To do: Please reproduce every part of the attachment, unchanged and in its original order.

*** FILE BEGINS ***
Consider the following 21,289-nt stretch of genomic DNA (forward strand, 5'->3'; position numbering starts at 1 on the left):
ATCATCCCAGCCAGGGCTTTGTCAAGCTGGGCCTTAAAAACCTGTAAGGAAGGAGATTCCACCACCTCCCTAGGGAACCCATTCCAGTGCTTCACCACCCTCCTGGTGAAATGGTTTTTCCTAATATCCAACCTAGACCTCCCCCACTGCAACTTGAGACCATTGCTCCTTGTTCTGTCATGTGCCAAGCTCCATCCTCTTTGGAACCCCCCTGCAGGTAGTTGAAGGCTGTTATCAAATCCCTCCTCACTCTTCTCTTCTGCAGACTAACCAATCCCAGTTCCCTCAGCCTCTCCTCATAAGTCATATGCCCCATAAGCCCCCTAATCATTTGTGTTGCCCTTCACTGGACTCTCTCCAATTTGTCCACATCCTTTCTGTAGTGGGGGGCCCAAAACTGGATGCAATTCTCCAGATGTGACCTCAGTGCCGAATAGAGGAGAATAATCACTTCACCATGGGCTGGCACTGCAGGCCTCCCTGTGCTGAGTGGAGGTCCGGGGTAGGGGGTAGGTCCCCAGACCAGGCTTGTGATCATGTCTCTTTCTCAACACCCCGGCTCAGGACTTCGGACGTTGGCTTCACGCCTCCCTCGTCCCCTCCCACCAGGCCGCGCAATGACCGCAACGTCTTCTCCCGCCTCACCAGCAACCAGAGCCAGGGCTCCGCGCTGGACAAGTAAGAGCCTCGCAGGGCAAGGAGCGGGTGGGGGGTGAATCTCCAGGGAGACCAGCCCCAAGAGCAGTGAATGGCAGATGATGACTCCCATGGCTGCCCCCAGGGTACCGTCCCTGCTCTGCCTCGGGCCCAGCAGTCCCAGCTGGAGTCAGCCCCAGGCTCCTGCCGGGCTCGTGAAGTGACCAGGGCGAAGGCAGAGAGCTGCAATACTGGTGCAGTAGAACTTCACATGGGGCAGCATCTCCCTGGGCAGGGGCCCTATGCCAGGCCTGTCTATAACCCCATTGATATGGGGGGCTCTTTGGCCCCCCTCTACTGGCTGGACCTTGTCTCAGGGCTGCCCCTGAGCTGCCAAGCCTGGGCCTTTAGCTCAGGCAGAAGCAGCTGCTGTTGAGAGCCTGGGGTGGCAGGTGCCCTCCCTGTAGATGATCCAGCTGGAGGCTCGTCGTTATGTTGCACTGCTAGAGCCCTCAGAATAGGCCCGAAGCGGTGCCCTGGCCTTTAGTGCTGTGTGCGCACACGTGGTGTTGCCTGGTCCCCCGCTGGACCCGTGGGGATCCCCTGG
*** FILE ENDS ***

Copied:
Consider the following 21,289-nt stretch of genomic DNA (forward strand, 5'->3'; position numbering starts at 1 on the left):
ATCATCCCAGCCAGGGCTTTGTCAAGCTGGGCCTTAAAAACCTGTAAGGAAGGAGATTCCACCACCTCCCTAGGGAACCCATTCCAGTGCTTCACCACCCTCCTGGTGAAATGGTTTTTCCTAATATCCAACCTAGACCTCCCCCACTGCAACTTGAGACCATTGCTCCTTGTTCTGTCATGTGCCAAGCTCCATCCTCTTTGGAACCCCCCTGCAGGTAGTTGAAGGCTGTTATCAAATCCCTCCTCACTCTTCTCTTCTGCAGACTAACCAATCCCAGTTCCCTCAGCCTCTCCTCATAAGTCATATGCCCCATAAGCCCCCTAATCATTTGTGTTGCCCTTCACTGGACTCTCTCCAATTTGTCCACATCCTTTCTGTAGTGGGGGGCCCAAAACTGGATGCAATTCTCCAGATGTGACCTCAGTGCCGAATAGAGGAGAATAATCACTTCACCATGGGCTGGCACTGCAGGCCTCCCTGTGCTGAGTGGAGGTCCGGGGTAGGGGGTAGGTCCCCAGACCAGGCTTGTGATCATGTCTCTTTCTCAACACCCCGGCTCAGGACTTCGGACGTTGGCTTCACGCCTCCCTCGTCCCCTCCCACCAGGCCGCGCAATGACCGCAACGTCTTCTCCCGCCTCACCAGCAACCAGAGCCAGGGCTCCGCGCTGGACAAGTAAGAGCCTCGCAGGGCAAGGAGCGGGTGGGGGGTGAATCTCCAGGGAGACCAGCCCCAAGAGCAGTGAATGGCAGATGATGACTCCCATGGCTGCCCCCAGGGTACCGTCCCTGCTCTGCCTCGGGCCCAGCAGTCCCAGCTGGAGTCAGCCCCAGGCTCCTGCCGGGCTCGTGAAGTGACCAGGGCGAAGGCAGAGAGCTGCAATACTGGTGCAGTAGAACTTCACATGGGGCAGCATCTCCCTGGGCAGGGGCCCTATGCCAGGCCTGTCTATAACCCCATTGATATGGGGGGCTCTTTGGCCCCCCTCTACTGGCTGGACCTTGTCTCAGGGCTGCCCCTGAGCTGCCAAGCCTGGGCCTTTAGCTCAGGCAGAAGCAGCTGCTGTTGAGAGCCTGGGGTGGCAGGTGCCCTCCCTGTAGATGATCCAGCTGGAGGCTCGTCGTTATGTTGCACTGCTAGAGCCCTCAGAATAGGCCCGAAGCGGTGCCCTGGCCTTTAGTGCTGTGTGCGCACACGTGGTGTTGCCTGGTCCCCCGCTGGACCCGTGGGGATCCCCTGG